Finding a Way Forward for Disability Income Insurance in Australia: Part 1 - Embarking on a Sustainability Journey
Australia’s Individual Disability Income Insurance (IDII) market is facing challenges that must be addressed without delay. The Australian Prudential Regulation Authority has mandated that Life companies must urgently improve the performance and sustainability of IDII.
IDII is a core product for the Life sector. Insurers in Australia earned $2.8 billion in premium from IDII products in the 12 months to March 2019, representing almost 30% of total risk business sold to retail consumers. In fact, Australia has one of the highest penetration rates for the product in the world.1
IDII needs to go back to its intended purpose - to cover the replacement of lost income in part and instil a path for recovery. Replacement ratio is a significant issue and the product intent is not to cover replacement of all income. The insurance offering and contract should be balanced and fair to all parties (including the insurer) with an abundance of clarity on what is and is not covered.
IDII exists to adequately replace income when it is needed most - at times of significant injury/illness causing an inability to work for a duration expected for that individual. Customers should know exactly what they are buying and how it is structured.
Assessing the relative price of a product compared to previous products can be difficult, because each new product launch creates a different product with different pricing. In addition, poor claims experience, over-insurance, ancillary benefits and sales target strategies are all known root problems. [See our whitepaper Time For Action: Radical Steps Are Needed to Fix Individual Disability Income Insurance in Australia].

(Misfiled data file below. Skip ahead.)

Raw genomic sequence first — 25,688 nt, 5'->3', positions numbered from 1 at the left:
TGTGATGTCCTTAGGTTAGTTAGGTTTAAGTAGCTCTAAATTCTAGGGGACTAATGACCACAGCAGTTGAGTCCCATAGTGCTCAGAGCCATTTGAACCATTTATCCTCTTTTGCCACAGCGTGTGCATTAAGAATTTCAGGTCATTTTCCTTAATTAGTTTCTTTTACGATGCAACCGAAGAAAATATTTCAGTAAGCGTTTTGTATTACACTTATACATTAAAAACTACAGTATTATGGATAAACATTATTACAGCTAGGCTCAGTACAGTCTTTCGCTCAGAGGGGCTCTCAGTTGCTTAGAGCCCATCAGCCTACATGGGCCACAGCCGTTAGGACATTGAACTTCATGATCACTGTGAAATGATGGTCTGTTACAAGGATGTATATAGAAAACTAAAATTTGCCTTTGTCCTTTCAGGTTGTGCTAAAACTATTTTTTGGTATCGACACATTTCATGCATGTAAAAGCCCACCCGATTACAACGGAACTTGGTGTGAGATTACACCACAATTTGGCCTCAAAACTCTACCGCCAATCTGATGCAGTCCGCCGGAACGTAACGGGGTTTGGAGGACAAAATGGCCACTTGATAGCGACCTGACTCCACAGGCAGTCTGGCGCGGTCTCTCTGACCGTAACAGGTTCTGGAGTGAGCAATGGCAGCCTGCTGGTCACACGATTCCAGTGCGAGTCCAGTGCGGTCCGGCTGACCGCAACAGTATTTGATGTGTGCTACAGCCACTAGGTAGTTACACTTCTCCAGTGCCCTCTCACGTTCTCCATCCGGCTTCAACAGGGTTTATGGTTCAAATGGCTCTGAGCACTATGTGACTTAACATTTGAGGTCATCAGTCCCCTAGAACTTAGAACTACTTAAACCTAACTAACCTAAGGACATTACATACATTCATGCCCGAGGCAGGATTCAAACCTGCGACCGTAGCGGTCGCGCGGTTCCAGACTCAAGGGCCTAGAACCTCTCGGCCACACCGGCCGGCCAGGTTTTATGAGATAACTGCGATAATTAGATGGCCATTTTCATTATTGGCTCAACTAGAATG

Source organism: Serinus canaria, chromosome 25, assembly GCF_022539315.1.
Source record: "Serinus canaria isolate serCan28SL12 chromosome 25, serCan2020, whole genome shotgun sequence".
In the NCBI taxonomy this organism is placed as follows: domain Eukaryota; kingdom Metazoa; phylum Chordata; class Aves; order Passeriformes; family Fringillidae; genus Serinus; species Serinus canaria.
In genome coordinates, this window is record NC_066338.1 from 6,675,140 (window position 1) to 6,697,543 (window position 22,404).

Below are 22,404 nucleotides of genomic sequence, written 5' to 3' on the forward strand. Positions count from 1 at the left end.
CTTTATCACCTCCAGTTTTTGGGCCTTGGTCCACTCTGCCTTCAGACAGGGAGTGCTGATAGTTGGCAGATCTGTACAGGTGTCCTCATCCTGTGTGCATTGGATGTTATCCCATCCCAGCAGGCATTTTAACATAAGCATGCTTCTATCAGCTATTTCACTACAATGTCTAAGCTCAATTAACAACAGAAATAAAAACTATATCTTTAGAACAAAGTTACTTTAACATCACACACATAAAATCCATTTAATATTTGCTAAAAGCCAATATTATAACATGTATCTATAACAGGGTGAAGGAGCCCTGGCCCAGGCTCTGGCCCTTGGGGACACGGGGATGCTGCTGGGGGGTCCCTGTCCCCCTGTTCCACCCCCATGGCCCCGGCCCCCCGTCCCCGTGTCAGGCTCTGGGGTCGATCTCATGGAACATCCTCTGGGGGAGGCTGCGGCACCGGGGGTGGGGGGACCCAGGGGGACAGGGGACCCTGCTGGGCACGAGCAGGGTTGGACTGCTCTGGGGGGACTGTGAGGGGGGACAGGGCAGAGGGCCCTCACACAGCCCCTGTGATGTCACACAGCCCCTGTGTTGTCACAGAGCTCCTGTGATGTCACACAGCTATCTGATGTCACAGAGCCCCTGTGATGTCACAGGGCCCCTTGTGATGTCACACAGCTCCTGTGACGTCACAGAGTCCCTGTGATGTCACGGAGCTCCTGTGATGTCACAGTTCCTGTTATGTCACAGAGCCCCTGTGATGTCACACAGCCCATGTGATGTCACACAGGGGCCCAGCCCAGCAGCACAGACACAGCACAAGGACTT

It is clear to us at Gen Re that whilst government and regulators can help reform the market, product manufacturers themselves need to lead the change as part of a company top down-led strategy. That’s why we are proposing a new product framework for IDII that involves the participation of every part of the value chain in the building of a new product.
It’s been a long and explorative journey, but now we feel ready to share our product design for an economically sustainable IDII product proposition. To explain how we got here, we decided to chart the framework’s development in a short blog series.
Embarking on an IDII Sustainability Journey
We realised early on that to future proof IDII we had to stand in our clients’ shoes and then build a product from scratch. So, in 2019 Gen Re set out to establish a dedicated focus and company strategy and embarked on our Individual Disability Income Insurance (IDII) Taskforce Sustainable Journey.
First, we developed a key framework paper that called out critical success factors for each task force team. We wanted to deliver a base product framework that made changes to encompass regulatory requirements and would be within our risk management framework and underpinned by pricing support. Our second option considered a more ideal product structure, augmented by a green-field option where we could capture ideas of what could be possible.
The IDII Taskforce squads also examined the principles of insurability, ensuring that the product framework would be anchored with a consistent direction leading to the IDII sustainable product structure and design.
Insurance is at its core, with the emphasis on indemnifying a quantifiable loss. For customers, the product attempts to make sure they are not worse off financially, whilst disabled. Additional features should be at the customer’s choice, selected and priced for. The insurance cover meets a specific need and an intended purpose: the product intent is to provide the customer with some financial protection and relief at claim time to achieve a restorative pathway to recover from his or her sickness or injury. An effective tapered replacement ratio lends to achieving this intent and cannot exceed the financial position before the sickness or injury.